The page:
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Nature’s Tonic in a Cup

How Green Tea May Impact Mental Health, Cancer, COVID-19, and More

Green tea can play a role in a healthy lifestyle.   ©the 5th/Pixabay 
Green tea can play a role in a healthy lifestyle. ©the 5th/Pixabay 

The associated health benefits of green tea have given the drink its lofty reputation and growing popularity. Today, green tea and its components can be found in a variety of tea blends, nutritional supplements, skin treatments, and even ice cream.  


Green tea’s reputed health benefits are impressive. A cup of green tea can bolster immunity and provide relief for a sore throat. Its components possess antioxidant and anticarcinogenic effects and could reduce the risk of cancer. A recent research study demonstrated that consumption of green tea can help boost DNA repair. 

One of green tea’s substances—epigallocatechin-3-gallate (EGCG)—is mainly responsible for the beneficial functions that green tea exhibits. EGCG may inhibit the growth of tumors, help people lose weight, fight diabetes and high blood pressure, help protect the brain, and prevent strokes. EGCG may even counteract coronavirus (CoV) infection.   

 Green tea sorbet.   ©Bowie Sin/Flickr 
 Green tea sorbet. ©Bowie Sin/Flickr 

Green Tea and the Brain 

Green tea—Camelia sinensis is the plant from which green and black teas are derivedis widely studied for its impacts on cognitive function and dementia risk. It has been shown to reduce psychopathological symptoms, including anxiety, and improve memory and attention. Green tea can also assist brain function through the activation of working memory, a benefit observed in functional MRI scans.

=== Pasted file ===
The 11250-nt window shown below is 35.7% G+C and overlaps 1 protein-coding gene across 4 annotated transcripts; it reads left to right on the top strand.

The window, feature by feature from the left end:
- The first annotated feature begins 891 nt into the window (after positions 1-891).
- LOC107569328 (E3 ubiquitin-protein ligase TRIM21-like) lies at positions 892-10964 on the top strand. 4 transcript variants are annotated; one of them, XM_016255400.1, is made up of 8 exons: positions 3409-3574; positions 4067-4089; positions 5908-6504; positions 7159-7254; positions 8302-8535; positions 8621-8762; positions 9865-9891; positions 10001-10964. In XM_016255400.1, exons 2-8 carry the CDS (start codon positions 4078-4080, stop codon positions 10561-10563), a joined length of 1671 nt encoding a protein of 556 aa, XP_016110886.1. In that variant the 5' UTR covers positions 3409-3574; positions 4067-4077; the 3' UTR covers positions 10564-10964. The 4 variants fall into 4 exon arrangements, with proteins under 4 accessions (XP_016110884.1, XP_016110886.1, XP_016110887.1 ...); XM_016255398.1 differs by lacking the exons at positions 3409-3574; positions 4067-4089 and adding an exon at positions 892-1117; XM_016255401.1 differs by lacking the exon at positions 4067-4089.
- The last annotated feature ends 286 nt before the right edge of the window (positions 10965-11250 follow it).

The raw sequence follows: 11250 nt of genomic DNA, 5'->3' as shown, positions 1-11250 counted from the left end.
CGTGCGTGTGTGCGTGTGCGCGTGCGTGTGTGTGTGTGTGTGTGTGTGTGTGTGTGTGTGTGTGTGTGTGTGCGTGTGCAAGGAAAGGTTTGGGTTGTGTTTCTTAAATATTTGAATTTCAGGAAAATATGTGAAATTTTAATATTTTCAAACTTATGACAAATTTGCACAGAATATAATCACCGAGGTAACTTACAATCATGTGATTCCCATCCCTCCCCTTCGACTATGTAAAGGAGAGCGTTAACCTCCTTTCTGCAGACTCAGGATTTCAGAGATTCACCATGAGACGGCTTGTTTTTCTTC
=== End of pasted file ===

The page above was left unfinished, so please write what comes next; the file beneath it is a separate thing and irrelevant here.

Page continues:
Nutrients called phytochemicals give green tea its reputation as a brain and mood food. Recent research shows that green tea may maintain positive mood states and even protect against Parkinson's disease and other brain disorders. Surprisingly, EGCG can also act as a quick pick-up without affecting sleep.   

Green tea may reduce anxiety.   ©Foundry/Pixabay 
Green tea may reduce anxiety. ©Foundry/Pixabay 

A study from the University of San Francisco observed that the tea’s polyphenols—antioxidants that neutralize free radical damage—help boost dopamine. Dopamine is a neurotransmitter and hormone that plays a role in creating positive moods. It also helps with reward feedback and motivation and assists smooth muscle movement.  


Another study documented that the polyphenols in green tea positively influence the metabolism of glucose, which is an overall benefit to brain and heart health.  

Researchers at the University of California at San Francisco found that a polyphenol in green tea called gallotannin helped repair brain damage and prevent neuron death in stroke victims. In addition, green tea extract helped enhance connectivity from the right superior parietal lobule of the brain to the middle frontal gyrus, possibly improving task performance. 

Green Tea and the Heart 

Drinking green tea can lower the risk of cardiovascular disease and stroke by reducing LDL cholesterol and triglycerides. Long-term consumption of tea polyphenols called catechins may also be beneficial against high-fat, diet-induced obesity and type II diabetes. Research on Japanese adults showed that participants who drank more than five cups of green tea a day had a 26% lower risk of death from a heart attack or stroke than people who drank less than one cup a day. They also had a 16% lower risk of death from all causes.   

Japanese adults who drank more than five cups of green tea a day had a 26% lower risk of death from a heart attack or stroke than people who drank less than one cup a day.

Green tea may be a promising tool for the protection of cardiovascular disorders because it may counter plaque accumulation on arterial walls, reduce the formation of blood clots, and inhibit tumor growth. It may also have antioxidative and anti-inflammatory effects, as well as beneficial effects on blood vessel function. Recent evidence exists for beneficial effects of tea constituents on heart tissue, including positive effects on heart muscle contraction and hypoxia (low oxygen level)-induced tissue injury.